Richard Norton Smith

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Richard Norton Smith
Richard Norton Smith 2014.jpg
Smith at the LBJ Library in 2014
Born 1953
Leominster, Massachusetts
Nationality American
Alma mater Harvard University
Genres history, biography

Richard Norton Smith (born 1953) is an American historian and author specializing in U.S. presidents and other political figures. In the past, he worked as a freelance writer for The Washington Post, and worked with U.S. Senators Edward Brooke and Bob Dole.

Early life and education[edit]

Born in Leominster, Massachusetts, in 1953, Smith graduated magna cum laude from Harvard University in 1975 with a degree in government. Following graduation he worked as a White House intern and as a free-lance writer for The Washington Post. He became a speech-writer for Massachusetts Senator Edward Brooke, and then Senator Bob Dole, with whom he has collaborated on numerous projects over the years.


Smith's first major book, Thomas E. Dewey and His Times, was a finalist for the 1983 Pulitzer Prize. He has also written An Uncommon Man: The Triumph of Herbert Hoover (1984); The Harvard Century: The Making of a University to a Nation (1986); and Patriarch: George Washington and the New American Nation (1993).[1] His 1997 biography of Robert R. McCormick, The Colonel: The Life and Legend of Robert R. McCormick received the Goldsmith Book Prize awarded by Harvard University’s John F. Kennedy School of Government in 1998.[2]

In 2014 he published On His Own Terms: A life of Nelson Rockefeller. Smith took 14 years to write the book and said that he spent about $250,000 of his own money on the project.[3] In an interview with C-SPAN, he said that Random House provided an advance of $50,000 for the book.[3]

Between 1987 and 2001, Smith served as director of the Herbert Hoover Presidential Library and Museum in West Branch, Iowa; the Dwight D. Eisenhower Center in Abilene, Kansas; the Ronald Reagan Presidential Library, Ronald Reagan Presidential Foundation and Reagan Center for Public Affairs in Simi Valley, California; and the Gerald R. Ford Museum and Library in Grand Rapids and Ann Arbor, Michigan.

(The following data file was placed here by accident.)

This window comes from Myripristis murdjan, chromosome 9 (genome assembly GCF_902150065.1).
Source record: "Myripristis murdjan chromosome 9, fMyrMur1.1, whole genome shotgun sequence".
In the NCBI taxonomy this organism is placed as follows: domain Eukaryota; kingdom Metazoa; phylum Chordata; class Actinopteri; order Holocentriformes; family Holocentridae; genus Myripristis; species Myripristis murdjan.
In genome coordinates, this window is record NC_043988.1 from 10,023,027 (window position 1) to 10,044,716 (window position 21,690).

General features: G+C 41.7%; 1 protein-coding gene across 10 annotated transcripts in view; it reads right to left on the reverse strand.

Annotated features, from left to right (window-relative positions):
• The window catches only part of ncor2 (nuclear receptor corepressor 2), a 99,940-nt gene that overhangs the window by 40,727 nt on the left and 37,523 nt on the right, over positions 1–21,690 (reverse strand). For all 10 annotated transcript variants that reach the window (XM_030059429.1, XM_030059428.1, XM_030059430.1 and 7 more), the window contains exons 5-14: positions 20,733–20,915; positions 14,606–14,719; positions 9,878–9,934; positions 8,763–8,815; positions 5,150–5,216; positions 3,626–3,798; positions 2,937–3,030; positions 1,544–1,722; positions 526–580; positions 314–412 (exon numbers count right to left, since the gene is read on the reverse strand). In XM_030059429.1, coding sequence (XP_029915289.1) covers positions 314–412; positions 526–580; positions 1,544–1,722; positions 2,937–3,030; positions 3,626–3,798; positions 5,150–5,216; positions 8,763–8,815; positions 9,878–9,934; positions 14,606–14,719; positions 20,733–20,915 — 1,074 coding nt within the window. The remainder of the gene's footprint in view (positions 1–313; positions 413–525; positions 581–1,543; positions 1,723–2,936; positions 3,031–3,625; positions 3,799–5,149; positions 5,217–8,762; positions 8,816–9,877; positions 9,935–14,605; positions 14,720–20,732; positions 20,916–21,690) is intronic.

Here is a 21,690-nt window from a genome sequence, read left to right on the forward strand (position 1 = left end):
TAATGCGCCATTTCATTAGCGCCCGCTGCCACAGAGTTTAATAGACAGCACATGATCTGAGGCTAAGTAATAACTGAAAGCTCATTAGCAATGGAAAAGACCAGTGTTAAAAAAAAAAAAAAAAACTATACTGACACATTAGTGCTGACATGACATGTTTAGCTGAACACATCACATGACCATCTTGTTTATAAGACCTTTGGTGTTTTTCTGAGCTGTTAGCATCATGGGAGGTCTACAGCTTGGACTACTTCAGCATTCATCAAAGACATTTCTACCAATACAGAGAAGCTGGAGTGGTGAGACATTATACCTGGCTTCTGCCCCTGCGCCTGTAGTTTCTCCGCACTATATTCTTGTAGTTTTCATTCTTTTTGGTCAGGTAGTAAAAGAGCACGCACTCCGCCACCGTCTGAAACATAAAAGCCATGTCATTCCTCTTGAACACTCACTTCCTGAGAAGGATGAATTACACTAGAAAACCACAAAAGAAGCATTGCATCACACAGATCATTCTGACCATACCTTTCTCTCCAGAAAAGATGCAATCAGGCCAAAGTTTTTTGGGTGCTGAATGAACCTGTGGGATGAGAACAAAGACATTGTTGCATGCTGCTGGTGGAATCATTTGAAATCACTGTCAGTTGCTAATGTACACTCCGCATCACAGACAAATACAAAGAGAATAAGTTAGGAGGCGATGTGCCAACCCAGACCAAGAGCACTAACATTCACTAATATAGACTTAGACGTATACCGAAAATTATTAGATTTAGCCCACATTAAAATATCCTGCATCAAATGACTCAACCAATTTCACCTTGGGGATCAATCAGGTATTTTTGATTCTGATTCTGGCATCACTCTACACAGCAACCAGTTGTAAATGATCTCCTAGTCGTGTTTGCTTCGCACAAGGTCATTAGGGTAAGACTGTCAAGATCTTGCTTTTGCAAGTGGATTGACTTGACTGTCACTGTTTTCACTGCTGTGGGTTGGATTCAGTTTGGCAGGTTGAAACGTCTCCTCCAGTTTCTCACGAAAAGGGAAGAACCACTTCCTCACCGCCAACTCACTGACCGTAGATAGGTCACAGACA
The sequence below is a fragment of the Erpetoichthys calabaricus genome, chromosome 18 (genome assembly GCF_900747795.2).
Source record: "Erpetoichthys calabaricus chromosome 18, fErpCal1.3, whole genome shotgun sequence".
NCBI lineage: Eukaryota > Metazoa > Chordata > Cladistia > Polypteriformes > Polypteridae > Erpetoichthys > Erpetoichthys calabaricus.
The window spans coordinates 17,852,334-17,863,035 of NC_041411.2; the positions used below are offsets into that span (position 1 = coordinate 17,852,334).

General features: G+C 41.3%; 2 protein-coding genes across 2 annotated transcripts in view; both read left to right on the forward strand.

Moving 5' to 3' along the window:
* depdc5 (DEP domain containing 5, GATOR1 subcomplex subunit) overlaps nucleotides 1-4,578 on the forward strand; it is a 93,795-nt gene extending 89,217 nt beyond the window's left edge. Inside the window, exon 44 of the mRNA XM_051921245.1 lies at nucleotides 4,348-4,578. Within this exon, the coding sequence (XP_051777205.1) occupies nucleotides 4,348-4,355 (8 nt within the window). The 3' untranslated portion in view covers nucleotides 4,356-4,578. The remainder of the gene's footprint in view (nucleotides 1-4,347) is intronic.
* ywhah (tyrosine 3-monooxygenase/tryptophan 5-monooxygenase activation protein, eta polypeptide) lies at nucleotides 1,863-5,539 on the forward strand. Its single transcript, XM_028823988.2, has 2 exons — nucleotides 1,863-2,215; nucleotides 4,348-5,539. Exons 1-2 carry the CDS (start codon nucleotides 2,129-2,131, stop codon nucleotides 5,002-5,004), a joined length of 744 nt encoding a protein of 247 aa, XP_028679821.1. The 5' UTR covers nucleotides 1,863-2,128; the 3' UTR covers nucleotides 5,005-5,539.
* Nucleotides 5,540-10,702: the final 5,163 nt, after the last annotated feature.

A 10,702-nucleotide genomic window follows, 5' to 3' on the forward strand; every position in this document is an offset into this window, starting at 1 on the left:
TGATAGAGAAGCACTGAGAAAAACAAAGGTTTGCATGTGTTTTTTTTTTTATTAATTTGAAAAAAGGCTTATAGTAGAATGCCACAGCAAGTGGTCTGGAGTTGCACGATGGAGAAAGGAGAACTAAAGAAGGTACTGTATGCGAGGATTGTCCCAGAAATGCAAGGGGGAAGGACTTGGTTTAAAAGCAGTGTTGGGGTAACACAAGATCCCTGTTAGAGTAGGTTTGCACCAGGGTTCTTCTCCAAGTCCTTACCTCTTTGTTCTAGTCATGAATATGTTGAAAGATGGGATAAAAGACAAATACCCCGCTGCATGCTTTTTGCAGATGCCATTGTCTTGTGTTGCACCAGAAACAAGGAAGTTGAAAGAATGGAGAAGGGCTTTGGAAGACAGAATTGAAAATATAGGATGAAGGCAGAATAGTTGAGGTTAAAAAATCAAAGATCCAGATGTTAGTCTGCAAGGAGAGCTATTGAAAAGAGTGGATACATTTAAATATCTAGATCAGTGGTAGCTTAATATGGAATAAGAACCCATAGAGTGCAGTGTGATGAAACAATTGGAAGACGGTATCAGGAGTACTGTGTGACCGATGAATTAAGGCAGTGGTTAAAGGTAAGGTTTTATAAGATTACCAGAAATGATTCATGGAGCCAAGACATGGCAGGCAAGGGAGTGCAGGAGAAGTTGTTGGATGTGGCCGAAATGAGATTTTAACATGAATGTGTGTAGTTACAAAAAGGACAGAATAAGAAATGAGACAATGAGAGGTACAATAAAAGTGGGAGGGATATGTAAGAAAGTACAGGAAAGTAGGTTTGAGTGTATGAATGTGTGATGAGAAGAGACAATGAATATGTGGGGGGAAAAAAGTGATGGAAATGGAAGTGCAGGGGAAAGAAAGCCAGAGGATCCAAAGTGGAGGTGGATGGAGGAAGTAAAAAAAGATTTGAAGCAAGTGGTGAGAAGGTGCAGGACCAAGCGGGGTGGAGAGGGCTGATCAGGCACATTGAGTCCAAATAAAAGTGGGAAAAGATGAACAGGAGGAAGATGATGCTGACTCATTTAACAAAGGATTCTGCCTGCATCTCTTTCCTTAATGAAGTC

In December 2001, Smith became director of the Robert J. Dole Institute of Politics at the University of Kansas in Lawrence. There he supervised construction of the Institute's permanent home and launched a Presidential Lecture Series and other programs. In October, 2003 he was appointed the first Executive Director of the Abraham Lincoln Presidential Library and Museum, a four-building complex in Springfield, Illinois.

In 2009 Smith was invited by Congress to be one of two historians addressing it on the two-hundredth anniversary of Abraham Lincoln’s birth. Earlier, he delivered a eulogy at Gerald Ford’s Michigan funeral, a role he repeated at Betty Ford’s request when she was laid to rest beside her husband in 2011. Smith is currently[when?] at work on a biography of President Ford. Twice a year he leads historical tours emphasizing American presidents and history seldom found in the text books.[citation needed]


  • Thomas E. Dewey and His Times. Simon & Schuster, 1982. ISBN 9780671417413
  • Uncommon Man: The Triumph of Herbert Hoover. High Plains Publishing, 1990. ISBN 9780962333316
  • Patriarch: George Washington and the New American Nation. Houghton Mifflin, 1993. ISBN 0-395-52442-3.
  • The Colonel: The Life and Legend of Robert R. McCormick. Northwestern University Press, 2003. ISBN 978-0-8101-2039-6.
  • On His Own Terms: A Life of Nelson Rockefeller. Random House Publishing Group, 2014. ISBN 9780375505805.


  1. ^ "Patriarch". Booknotes interview on C-SPAN. February 21, 1993. Retrieved January 3, 2010. 
  2. ^ "Goldsmith Book Prize". John F. Kennedy School of Government. Retrieved January 3, 2010. 
  3. ^ a b Brian Lamb. Q&A; C-SPAN. October 19, 2014.

External links[edit]